On motion of Mr. Scott,

Ordered, That the committee relative to the subject of impeachments be discharged from any further attention to their duty in that particular.

And then the convention adjourned till three o'clock this afternoon.

Three o'clock P.M.

Convention met pursuant to adjournment.

The president then proceeded to the appointment of the following committees, to wit:

Committee on the subject of printing--Messrs. Ferris, Lemon, Floyd.

Committee on the subject of prisons--Messrs. Carr, Pennington, Milroy, Grass, Hunt, Graham, of Washington, McCarty.

On motion of Mr. Robb,

Ordered, That the article relative to the revision of the constitution be referred to a committee of the whole, and made the order of the day for Monday next.

And on motion,

The convention adjourned till to-morrow morning nine o'clock.

FRIDAY MORNING, JUNE 14, 1816.

Convention met pursuant to adjournment.

Benjamin Parke, a member returned to serve in this convention from the county of Knox, now appeared, and having produced his credentials, was sworn as the form is, and took his seat.

On motion of Mr. Pennington,

Ordered, That the certificate of election of Benjamin Parke, from the county of Knox, be referred to the committee of elections.

Mr. Dill, from the committee relative to the militia, reported as follows, to wit:

Article _______ relative to the militia.

Sec. 1. The militia of the state of ______________ , shall consist of all free able-bodied white male citizens, resident in the said state, between the ages of eighteen and forty-five years, except such persons as now are, or hereafter may be, exempted by the laws of the United States, and shall be armed, equipped, and trained, as the legislature may from time to time provide by law.

Sec. 2. No person or persons, conscientiously scrupulous of bearing arms, shall be compelled to do militia duty, provided such person or persons will pay an equivalent for such exemption, which equivalent shall be hereafter fixed by law, and shall be equal as near as may be to the lowest fines assessed on those privates in the militia who may neglect or refuse to perform militia duty, and shall hereafter be fixed by law.

Sec. 3. Captains and subalterns shall be elected by those citizens in their respective company districts who are subject to perform militia duty, and the captain of each company shall appoint the non-commissioned officers to said company.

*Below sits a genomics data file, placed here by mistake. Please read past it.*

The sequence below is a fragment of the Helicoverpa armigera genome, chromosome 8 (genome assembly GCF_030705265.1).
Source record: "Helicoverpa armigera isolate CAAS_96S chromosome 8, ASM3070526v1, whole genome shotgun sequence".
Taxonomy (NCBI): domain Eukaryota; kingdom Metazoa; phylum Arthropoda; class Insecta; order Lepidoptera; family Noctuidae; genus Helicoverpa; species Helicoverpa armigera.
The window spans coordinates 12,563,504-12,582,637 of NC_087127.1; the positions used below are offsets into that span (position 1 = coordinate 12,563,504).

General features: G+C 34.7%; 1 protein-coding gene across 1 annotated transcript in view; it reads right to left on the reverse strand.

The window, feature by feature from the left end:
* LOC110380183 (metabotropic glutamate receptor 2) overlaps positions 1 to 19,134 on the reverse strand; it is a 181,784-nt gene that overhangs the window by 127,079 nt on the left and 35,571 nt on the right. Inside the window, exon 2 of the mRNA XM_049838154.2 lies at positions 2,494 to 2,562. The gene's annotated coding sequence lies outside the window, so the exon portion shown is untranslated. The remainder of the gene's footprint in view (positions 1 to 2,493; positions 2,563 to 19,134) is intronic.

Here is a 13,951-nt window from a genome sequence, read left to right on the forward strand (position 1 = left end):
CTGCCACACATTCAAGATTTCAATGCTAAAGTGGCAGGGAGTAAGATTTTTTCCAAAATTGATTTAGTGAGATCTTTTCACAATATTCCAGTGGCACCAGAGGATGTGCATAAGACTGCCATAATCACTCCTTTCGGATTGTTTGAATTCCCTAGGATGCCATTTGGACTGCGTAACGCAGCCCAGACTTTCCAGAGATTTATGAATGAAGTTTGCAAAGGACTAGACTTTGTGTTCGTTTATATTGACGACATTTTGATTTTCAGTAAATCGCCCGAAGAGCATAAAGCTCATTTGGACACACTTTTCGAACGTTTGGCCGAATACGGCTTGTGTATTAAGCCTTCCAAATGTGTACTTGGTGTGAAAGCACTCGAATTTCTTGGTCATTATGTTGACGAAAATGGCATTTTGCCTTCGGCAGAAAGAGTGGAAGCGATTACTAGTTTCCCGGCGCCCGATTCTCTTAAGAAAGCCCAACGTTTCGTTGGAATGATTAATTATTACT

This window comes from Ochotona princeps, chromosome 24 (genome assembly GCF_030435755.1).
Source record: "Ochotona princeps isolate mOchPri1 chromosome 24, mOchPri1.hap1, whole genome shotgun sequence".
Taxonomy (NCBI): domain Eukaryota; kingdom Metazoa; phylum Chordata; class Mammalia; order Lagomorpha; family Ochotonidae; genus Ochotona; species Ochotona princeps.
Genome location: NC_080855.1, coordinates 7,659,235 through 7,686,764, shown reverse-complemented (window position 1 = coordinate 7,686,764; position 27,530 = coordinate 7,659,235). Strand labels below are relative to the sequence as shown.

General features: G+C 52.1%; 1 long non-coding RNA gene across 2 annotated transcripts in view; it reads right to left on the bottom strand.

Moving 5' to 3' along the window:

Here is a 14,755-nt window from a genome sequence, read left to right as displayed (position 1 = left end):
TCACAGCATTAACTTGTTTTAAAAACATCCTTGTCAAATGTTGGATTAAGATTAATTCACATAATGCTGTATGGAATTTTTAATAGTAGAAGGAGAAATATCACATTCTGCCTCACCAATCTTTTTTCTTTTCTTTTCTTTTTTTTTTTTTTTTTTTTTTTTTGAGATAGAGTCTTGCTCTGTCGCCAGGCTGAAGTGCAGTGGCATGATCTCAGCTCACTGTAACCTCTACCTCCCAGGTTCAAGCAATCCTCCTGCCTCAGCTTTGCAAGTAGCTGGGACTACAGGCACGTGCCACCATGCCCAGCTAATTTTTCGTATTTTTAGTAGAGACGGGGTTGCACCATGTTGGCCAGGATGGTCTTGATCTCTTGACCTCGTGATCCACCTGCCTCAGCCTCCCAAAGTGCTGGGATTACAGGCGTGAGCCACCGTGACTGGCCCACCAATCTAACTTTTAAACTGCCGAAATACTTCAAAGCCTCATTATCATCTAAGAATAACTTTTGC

Sec. 4. Majors shall be elected by those citizens within the bounds of their respective battalion districts subject to perform militia duty; and colonels shall be elected by those citizens within the bounds of their respective regimental districts subject to perform militia duty.

Sec. 5. Brigadier-generals shall be elected by the commissioned officers within the bounds of their respective brigades; and major-generals shall be elected by the commissioned officers within the bounds of their respective divisions.

Sec. 6. Troops and squadrons of cavalry, and companies of artillery, may be formed in the said state in such manner as shall hereafter be prescribed by law: provided however, that every troop or squadron cavalry or company of artillery, which may hereafter be formed within the said state, shall elect their own officers.

Sec. 7. The governor shall appoint the adjutant-general and quarter-master-generals, as also his aids-de-camp.

Sec. 8. Major-generals shall appoint their aids-de-camp, and all other division staff officers; brigadier-generals shall appoint their brigade-majors; and all other brigade staff officers, and colonels, shall appoint their regimental staff officers.

Sec. 9. All militia officers shall be commissioned by the governor, and shall hold their commissions during good behaviour, or until they shall arrive at the age of sixty years.

Sec. 10. The legislature shall, by law, fix the method of dividing the militia of the said state into divisions, brigades, regiments, battalions, and companies, and shall also fix the rank of all staff officers, adhering in these particulars, as near as may be, to the organization of the army of the United States.

And on motion,

The same was referred to a committee of the whole, and made the order of the day for Monday next.

On motion of Mr. Dill,

The convention resolved itself into a committee of the whole on the article relative to the distribution of the powers of government, Mr. Scott in the chair; and after some time spent therein, Mr. President resumed the chair, and Mr. Scott reported, that the committee had, according to order, had the said article under consideration, had made several amendments to the same, which he handed in at the secretary's table, where they were again read, and concurred in by the conventions.

And on motion,

Ordered, That the same be read a second time to-morrow.

On motion,

Ordered, That Messrs. Parke and Hunt be added to the committee relative to the judiciary.

On motion of Mr. Dill,

The convention came to the following resolution, to wit:

Resolved, That the assistant secretaries do furnish, as early as practicable, to the door-keeper, the necessary copies of each article of the constitution, to be by him distributed to the different members of the convention.

On motion,

Ordered, That the convention adjourn till two o'clock this afternoon.

Two o'clock P. M.

Convention met pursuant to adjournment.

On motion of Mr. Hunt,

Ordered, That the committee on the subject of prisons be discharged from the further consideration of the same.

On the motion of Mr. Noble,